At the end of the game players score points based on the size and compositions of their dungeons, along with how many heroes were killed vs. how many rooms the heroes destroyed. Additionally, and most importantly, players score points for acquiring a variety of titles, including Most Evil, Lord of Imps, Lord of Halls and so on. 

FUN: 4 - I really enjoy Dungeon Lords and would gladly play it just about anytime. The only thing that keeps it from getting a '5' rating is that I feel the strategic choices in the game are a bit lacking (more on that below). That being said, the game is incredibly engaging - I am always paying attention to what I am doing and planning for the future. The most enjoyable (or agonizing!) part of the game is when the heroes finally come into your dungeon and you tear them to pieces or they intricately deconstruct your pathetic dungeon. You spend most of the game setting up for the heroes, and then you try to solve the puzzle of how to kill them in the most efficient way possible. One thing I personally love about this game is that even though the learning curve is a bit steep, once you get it, you get it thoroughly. One of my roommates, who I would describe as a lighter gamer, has named Dungeon Lords one of his favorite games.

STRATEGY: 2 (maybe 3) - I will admit off the bat that this rating of strategy may say more about my opinions about what strategy means in a game than about the game itself. Let's start with the positive: the game has a cool mechanic where you are trying to figure out what cards everyone is playing and in what order - the goal is to abuse that knowledge in order to get yourself where you want to be in the action orders. This occasionally leads to decisions paralysis for players, but for the most part people make their decisions in a timely fashion. That being said, it is nearly impossible to perfectly estimate how the other players are going to sequence their cards (especially in the beginning of the game, less so at the end) and it can lead to some truly 'feel bad' moments when you played your room card in the third slot but have everyone play their room cards in the third slot AFTER you (there are only two available rooms) or when you play gold in your first slot and the three players in front of you also chose to do the same thing: blocking you out entirely.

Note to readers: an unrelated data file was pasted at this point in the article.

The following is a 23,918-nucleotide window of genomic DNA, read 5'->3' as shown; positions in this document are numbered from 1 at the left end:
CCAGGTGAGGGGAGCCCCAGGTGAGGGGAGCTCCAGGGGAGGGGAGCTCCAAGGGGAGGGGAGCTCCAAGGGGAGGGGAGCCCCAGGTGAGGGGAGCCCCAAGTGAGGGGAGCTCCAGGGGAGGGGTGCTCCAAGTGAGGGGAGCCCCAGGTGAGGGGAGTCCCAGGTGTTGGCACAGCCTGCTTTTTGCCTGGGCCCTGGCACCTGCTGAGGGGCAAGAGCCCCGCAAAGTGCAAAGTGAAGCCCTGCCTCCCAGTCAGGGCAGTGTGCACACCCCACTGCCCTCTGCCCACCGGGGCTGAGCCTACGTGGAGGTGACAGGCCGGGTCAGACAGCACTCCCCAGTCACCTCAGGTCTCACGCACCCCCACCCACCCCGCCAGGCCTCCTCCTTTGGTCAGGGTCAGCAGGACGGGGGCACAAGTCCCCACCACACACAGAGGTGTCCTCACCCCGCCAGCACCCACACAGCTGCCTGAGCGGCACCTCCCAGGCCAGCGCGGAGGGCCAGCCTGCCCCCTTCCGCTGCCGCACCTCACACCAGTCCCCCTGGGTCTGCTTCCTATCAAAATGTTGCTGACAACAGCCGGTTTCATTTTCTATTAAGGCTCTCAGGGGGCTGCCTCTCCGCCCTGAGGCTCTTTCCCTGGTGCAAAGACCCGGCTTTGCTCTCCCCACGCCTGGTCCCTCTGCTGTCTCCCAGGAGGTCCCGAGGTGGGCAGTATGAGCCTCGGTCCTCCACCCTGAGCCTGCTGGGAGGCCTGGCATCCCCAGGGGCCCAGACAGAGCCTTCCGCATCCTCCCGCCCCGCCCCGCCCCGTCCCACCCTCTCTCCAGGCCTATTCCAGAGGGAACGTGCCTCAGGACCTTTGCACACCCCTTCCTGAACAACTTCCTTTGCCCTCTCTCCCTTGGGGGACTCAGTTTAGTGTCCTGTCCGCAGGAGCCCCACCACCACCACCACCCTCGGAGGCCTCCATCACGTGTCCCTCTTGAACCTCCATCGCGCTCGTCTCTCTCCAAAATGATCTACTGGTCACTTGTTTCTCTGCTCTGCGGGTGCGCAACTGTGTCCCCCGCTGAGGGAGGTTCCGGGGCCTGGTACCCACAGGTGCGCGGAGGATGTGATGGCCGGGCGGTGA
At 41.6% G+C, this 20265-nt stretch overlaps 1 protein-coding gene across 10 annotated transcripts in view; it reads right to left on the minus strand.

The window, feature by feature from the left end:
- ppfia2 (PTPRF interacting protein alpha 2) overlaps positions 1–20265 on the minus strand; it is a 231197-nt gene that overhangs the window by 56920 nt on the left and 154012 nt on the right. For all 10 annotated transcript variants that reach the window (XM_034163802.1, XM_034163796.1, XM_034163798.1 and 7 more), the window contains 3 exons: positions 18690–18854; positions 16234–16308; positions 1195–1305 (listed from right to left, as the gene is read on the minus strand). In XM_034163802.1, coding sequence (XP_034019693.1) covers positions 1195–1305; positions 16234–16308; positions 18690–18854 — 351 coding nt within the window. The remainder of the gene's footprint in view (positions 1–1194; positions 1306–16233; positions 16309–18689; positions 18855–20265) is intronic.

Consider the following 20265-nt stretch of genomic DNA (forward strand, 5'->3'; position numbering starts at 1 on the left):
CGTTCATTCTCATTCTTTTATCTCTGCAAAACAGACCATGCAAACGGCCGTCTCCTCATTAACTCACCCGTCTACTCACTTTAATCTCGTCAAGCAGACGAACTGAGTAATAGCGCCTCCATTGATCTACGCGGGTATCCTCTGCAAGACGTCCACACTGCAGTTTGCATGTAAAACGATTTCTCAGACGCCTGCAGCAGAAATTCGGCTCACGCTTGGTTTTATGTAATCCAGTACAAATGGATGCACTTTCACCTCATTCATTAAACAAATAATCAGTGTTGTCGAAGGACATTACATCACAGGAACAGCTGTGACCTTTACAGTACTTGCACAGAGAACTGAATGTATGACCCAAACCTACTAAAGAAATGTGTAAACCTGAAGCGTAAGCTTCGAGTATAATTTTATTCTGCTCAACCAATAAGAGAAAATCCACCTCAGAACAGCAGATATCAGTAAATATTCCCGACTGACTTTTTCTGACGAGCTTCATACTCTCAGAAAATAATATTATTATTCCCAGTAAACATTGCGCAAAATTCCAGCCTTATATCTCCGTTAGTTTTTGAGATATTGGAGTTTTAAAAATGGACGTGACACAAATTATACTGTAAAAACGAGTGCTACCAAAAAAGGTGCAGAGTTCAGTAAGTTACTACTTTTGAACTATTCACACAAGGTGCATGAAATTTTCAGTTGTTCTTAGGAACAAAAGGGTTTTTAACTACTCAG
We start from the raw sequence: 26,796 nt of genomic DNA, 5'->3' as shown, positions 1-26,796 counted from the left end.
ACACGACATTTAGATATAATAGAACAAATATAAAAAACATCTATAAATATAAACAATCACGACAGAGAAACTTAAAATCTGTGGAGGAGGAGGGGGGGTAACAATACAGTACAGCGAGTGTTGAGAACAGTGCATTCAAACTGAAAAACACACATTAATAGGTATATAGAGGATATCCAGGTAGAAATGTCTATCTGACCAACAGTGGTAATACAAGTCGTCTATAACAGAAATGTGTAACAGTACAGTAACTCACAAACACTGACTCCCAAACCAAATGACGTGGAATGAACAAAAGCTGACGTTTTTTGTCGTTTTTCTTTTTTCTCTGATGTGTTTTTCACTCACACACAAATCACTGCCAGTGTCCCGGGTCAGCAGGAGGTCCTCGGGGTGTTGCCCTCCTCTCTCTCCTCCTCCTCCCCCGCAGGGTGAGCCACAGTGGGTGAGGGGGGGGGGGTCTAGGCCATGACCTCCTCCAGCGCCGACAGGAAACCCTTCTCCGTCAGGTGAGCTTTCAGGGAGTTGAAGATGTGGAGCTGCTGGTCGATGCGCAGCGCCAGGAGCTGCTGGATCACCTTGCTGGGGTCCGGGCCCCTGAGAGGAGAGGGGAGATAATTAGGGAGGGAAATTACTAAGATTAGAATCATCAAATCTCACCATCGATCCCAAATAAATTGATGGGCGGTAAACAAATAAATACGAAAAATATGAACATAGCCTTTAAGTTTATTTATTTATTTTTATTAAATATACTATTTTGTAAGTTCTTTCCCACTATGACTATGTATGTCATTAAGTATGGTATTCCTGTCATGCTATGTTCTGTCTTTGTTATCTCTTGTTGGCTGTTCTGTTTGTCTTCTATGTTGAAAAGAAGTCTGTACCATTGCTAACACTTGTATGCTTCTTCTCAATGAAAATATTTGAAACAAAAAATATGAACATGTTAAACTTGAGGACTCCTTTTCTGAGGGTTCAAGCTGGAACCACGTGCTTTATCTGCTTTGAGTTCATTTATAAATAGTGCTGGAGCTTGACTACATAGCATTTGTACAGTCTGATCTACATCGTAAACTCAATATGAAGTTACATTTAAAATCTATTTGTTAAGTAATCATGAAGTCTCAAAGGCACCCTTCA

None of this really explains why I scored strategy so low though. There are a few reasons. First of all, taxes are BRUTAL in the game and require all of the players to make sure they have as much gold as possible. In fact, the way taxes are structured, it actually discourages players from digging new tunnels until tax season has passed for the year. I personally think this is tragic, as being able to build honeycomb dungeons is one of the most entertaining aspects of the game! The same kind of effect happens with Monster Pay Day - you are disincentivized to hire monsters if Pay Day is coming, but the monsters are the best part!